She, on the other hand, is six (“almost six and two-thirds, mom“), and therefore by definition a force of chaos—a natural entropy accelerator in both her physical and digital life. She plants trees, flowers, and furniture wherever she happens to be. Why is there an elephant slide between the plaza and the museum? Because that’s where she was standing when she discovered it in her inventory. Where did this microwave on the beach come from? She swapped it out for a fish, naturally. Why can’t I find any damned oranges? Because she picked them all. And ate them, instead of selling them or leaving even one tree’s worth for me.
All of which leads us back to the Great Coconut War.
Power Girl (she named her avatar after her not-so-secret superhero identity) is tired of her small house and wants to upgrade immediately, you see. The Nook real estate syndicate and I have explained to her that you get money to pay off your mortgage (and thus be eligible for an upgrade) by gathering items, especially foreign fruits. Therefore, naturally, she is of a mind to collect and sell every foreign fruit she sees.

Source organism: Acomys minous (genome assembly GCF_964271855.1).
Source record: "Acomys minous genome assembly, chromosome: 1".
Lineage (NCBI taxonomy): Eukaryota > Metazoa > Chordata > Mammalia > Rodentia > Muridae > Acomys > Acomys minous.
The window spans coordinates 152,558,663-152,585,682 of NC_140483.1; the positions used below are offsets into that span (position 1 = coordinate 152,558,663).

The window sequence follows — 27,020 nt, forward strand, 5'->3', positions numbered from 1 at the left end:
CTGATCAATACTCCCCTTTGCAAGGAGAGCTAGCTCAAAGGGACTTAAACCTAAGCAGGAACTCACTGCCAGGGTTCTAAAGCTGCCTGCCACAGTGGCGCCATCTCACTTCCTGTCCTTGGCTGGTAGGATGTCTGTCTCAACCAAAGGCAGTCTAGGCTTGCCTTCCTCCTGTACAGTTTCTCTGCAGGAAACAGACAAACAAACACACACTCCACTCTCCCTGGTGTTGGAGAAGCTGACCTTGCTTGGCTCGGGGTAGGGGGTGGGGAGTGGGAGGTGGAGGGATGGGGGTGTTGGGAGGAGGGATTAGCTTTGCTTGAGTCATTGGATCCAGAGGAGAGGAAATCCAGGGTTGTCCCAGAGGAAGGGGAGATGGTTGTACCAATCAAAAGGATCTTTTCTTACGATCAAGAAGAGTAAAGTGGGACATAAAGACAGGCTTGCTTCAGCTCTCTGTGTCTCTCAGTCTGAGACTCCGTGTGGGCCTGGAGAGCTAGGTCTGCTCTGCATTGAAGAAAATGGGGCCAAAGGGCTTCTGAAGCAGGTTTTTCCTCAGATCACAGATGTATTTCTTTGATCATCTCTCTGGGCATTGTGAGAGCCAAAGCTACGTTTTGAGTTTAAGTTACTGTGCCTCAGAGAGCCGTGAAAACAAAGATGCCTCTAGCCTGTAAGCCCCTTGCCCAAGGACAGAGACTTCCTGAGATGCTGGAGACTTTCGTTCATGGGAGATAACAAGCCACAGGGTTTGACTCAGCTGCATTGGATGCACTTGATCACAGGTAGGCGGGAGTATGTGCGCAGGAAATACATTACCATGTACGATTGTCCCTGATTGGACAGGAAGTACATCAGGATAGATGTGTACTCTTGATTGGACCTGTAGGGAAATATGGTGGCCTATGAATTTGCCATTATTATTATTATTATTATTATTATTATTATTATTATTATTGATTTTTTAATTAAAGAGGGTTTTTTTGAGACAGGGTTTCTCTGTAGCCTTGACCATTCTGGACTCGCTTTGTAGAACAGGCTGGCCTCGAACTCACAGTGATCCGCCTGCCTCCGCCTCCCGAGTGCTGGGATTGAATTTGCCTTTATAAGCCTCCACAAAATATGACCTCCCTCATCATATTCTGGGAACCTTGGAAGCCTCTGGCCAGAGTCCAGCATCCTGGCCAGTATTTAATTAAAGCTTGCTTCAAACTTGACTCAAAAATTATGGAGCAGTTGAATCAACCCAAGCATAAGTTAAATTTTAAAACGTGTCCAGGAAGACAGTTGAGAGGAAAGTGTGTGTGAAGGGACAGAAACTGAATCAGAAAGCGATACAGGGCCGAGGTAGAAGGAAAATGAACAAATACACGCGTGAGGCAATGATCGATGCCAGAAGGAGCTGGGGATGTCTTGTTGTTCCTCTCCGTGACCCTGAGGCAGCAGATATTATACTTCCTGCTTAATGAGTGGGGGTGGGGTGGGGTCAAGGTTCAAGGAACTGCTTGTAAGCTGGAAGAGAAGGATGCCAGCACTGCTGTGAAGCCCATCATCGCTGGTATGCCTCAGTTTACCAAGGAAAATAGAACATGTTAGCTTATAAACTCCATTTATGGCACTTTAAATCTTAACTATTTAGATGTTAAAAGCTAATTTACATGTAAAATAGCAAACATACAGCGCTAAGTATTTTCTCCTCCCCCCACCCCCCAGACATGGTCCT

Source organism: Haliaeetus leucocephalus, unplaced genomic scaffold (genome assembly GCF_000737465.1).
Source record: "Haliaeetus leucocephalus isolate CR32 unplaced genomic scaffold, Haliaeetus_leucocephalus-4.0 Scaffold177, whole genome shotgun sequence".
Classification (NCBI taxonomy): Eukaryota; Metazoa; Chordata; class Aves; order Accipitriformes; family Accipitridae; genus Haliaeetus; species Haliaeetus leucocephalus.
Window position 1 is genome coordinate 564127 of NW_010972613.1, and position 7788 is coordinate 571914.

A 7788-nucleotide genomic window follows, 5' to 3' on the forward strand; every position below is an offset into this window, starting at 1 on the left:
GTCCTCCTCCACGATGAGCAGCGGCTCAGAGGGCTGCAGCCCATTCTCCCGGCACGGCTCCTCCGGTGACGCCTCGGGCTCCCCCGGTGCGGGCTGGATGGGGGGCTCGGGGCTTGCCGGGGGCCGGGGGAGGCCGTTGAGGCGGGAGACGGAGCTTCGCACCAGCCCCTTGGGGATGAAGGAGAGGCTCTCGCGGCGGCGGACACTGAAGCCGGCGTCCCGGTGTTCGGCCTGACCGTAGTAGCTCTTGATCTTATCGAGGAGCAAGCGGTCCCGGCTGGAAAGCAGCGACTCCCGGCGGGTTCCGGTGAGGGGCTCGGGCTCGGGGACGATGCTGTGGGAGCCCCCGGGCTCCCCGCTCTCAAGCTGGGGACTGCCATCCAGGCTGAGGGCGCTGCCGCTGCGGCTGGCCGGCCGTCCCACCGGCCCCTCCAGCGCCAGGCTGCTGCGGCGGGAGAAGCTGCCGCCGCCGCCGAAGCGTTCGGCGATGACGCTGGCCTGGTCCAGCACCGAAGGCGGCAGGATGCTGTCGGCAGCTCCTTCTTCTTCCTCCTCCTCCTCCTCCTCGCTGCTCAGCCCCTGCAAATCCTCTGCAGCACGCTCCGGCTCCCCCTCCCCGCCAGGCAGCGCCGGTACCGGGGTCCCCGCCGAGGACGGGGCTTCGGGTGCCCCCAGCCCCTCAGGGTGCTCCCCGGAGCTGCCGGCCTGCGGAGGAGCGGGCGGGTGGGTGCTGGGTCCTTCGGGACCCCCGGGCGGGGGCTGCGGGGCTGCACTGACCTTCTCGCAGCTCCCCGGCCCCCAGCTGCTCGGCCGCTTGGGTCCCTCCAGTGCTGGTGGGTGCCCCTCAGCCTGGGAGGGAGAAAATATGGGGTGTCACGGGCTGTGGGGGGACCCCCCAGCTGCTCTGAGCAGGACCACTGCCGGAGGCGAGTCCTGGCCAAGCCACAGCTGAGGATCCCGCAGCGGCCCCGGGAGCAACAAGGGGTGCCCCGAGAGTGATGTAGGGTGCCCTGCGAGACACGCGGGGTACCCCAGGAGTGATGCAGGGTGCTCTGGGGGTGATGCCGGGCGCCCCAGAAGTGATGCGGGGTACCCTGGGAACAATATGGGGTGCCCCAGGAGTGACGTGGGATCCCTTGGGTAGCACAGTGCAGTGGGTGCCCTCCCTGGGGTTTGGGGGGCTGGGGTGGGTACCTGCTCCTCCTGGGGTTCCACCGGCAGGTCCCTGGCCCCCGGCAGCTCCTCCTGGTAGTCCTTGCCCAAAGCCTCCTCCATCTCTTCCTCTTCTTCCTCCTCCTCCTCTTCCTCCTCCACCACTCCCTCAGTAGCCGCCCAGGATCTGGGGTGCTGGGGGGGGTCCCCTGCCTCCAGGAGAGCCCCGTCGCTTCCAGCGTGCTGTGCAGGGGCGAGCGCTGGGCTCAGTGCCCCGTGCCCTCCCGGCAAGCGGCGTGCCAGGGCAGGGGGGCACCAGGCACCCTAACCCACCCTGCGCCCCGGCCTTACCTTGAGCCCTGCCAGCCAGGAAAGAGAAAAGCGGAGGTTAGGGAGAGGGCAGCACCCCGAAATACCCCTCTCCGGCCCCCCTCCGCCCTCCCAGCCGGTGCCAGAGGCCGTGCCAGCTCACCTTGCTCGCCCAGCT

“Look,” I said. “We only have a couple of coconut trees. If you leave the coconuts alone, I can plant more coconuts, and then we will have plenty for both of us.”
“But I want a bigger house, Mommy!”
“Yes. I do too. If we plant more coconuts, and share them, we can each get more money in the long run and make bigger houses faster.”
“No! Give me those coconuts! You’re the meanest mommy in the world!”
And thus, our play time devolved into a fight that ended up with her being grounded from the Switch for 24 hours after she bludgeoned me mightily about the head with a small stuffed tiger.
Hitting me was her fault, and she deserved to lose a privilege for it. But as she stomped up the stairs to her room in a ferocious sulk, it became glaringly clear to me how much of the fault is mine.